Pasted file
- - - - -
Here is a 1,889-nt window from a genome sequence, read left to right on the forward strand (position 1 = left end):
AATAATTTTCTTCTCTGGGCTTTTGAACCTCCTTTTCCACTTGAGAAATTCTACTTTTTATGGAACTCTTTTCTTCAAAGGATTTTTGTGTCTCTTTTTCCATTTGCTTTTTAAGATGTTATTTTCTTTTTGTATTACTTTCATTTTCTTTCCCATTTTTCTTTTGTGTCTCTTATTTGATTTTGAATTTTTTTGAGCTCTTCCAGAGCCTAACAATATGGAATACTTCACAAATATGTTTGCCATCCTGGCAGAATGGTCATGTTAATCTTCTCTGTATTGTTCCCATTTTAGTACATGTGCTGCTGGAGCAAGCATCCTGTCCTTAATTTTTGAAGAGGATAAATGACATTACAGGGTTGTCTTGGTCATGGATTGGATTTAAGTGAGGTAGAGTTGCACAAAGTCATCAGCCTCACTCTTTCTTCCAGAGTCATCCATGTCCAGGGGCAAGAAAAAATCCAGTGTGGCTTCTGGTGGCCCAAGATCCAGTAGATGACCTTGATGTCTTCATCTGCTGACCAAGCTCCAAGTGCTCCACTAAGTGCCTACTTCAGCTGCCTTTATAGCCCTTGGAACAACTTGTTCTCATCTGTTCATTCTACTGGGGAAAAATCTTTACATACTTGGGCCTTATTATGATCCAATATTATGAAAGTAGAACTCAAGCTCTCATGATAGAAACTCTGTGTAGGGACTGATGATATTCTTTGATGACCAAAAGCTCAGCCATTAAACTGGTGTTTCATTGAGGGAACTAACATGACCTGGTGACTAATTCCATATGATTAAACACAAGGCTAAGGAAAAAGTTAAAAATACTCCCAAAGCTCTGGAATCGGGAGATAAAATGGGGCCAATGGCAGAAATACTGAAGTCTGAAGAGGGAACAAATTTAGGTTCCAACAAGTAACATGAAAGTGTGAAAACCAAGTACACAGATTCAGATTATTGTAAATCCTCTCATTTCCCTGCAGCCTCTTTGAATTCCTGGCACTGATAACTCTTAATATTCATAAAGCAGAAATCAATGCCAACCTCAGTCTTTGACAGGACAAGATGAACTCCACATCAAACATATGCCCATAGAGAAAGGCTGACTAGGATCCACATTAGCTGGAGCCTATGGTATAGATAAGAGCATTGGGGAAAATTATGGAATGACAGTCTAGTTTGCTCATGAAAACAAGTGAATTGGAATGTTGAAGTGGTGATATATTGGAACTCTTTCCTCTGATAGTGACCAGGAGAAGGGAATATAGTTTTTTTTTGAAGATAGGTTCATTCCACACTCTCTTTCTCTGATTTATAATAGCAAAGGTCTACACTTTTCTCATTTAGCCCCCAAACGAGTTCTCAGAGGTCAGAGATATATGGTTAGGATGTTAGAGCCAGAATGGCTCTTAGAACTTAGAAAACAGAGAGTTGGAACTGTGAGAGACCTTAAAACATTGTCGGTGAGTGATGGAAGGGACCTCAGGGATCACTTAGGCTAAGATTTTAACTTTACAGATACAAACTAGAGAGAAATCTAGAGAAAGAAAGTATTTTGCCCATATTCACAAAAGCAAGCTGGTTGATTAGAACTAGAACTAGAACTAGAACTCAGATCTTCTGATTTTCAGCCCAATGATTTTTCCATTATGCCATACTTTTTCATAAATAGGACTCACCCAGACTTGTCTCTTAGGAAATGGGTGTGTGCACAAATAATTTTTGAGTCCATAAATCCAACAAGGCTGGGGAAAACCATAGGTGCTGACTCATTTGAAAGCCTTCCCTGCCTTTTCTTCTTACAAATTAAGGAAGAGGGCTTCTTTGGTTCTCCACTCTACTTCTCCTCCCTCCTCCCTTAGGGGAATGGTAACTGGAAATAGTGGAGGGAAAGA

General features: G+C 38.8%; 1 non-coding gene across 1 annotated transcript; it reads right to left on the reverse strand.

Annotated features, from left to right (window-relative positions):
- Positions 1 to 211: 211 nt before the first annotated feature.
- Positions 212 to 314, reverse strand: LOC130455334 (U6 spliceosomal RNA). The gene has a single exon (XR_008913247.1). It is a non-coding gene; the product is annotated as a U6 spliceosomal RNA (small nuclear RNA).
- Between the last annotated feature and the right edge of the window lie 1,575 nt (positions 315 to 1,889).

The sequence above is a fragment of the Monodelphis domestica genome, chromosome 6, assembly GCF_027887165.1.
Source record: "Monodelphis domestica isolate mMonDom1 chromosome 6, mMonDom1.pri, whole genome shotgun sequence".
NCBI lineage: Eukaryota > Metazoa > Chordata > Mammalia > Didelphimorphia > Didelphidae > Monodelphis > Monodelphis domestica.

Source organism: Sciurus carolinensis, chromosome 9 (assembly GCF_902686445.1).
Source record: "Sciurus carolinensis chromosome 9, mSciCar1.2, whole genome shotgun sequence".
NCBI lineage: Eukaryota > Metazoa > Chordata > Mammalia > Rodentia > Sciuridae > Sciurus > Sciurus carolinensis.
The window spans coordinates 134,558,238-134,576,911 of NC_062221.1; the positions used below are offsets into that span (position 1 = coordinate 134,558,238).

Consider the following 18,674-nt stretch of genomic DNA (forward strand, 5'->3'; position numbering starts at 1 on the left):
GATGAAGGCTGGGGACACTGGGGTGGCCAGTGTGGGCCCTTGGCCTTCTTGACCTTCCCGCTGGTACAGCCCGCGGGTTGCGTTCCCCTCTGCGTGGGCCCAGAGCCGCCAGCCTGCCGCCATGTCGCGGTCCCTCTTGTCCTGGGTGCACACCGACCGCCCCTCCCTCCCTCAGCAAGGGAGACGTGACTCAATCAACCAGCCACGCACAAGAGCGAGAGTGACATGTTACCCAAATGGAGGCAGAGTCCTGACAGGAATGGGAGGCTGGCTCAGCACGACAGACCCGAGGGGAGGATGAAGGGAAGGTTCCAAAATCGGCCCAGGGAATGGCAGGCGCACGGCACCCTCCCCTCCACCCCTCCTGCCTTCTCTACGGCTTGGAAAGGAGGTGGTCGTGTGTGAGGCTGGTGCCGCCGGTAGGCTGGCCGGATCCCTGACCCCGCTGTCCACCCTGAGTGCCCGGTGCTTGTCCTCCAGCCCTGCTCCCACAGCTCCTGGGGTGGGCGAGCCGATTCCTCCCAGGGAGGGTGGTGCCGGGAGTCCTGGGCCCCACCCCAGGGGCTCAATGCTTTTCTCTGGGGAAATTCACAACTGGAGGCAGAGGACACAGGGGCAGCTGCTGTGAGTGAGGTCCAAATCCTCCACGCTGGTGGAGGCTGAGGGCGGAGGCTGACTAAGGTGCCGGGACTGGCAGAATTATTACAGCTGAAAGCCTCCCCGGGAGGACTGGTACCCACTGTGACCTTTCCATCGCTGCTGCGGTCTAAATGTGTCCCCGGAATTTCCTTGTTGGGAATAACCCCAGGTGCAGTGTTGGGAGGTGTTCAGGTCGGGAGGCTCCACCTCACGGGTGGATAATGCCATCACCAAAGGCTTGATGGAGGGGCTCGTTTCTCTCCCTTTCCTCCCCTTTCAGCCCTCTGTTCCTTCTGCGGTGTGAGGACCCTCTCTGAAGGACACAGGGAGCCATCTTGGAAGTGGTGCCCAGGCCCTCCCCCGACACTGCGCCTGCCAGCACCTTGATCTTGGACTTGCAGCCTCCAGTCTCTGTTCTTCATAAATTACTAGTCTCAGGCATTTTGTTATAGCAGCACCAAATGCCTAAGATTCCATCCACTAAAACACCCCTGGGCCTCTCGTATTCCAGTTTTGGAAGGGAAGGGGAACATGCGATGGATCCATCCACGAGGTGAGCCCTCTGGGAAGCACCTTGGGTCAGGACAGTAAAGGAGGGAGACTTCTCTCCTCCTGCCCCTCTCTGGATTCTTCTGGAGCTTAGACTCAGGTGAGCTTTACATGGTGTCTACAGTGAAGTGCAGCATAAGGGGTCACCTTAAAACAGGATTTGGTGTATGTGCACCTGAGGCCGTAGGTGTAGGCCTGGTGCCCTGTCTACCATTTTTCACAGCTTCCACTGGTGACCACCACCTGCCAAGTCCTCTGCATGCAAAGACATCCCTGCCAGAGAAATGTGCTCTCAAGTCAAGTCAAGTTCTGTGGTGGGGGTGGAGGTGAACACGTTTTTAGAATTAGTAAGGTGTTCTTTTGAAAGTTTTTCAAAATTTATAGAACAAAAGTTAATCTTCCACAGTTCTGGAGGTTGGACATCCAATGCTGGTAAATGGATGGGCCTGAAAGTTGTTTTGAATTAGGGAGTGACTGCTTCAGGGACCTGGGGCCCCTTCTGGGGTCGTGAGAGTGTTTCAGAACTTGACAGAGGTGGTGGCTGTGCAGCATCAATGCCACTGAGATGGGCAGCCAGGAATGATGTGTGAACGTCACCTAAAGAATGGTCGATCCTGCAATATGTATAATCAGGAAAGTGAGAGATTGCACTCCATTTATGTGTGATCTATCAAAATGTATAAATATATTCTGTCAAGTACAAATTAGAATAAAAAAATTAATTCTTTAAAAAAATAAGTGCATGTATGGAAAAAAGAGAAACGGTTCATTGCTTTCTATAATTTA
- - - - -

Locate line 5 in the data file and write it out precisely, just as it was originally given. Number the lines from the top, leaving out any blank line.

- Positions 1 to 211: 211 nt before the first annotated feature.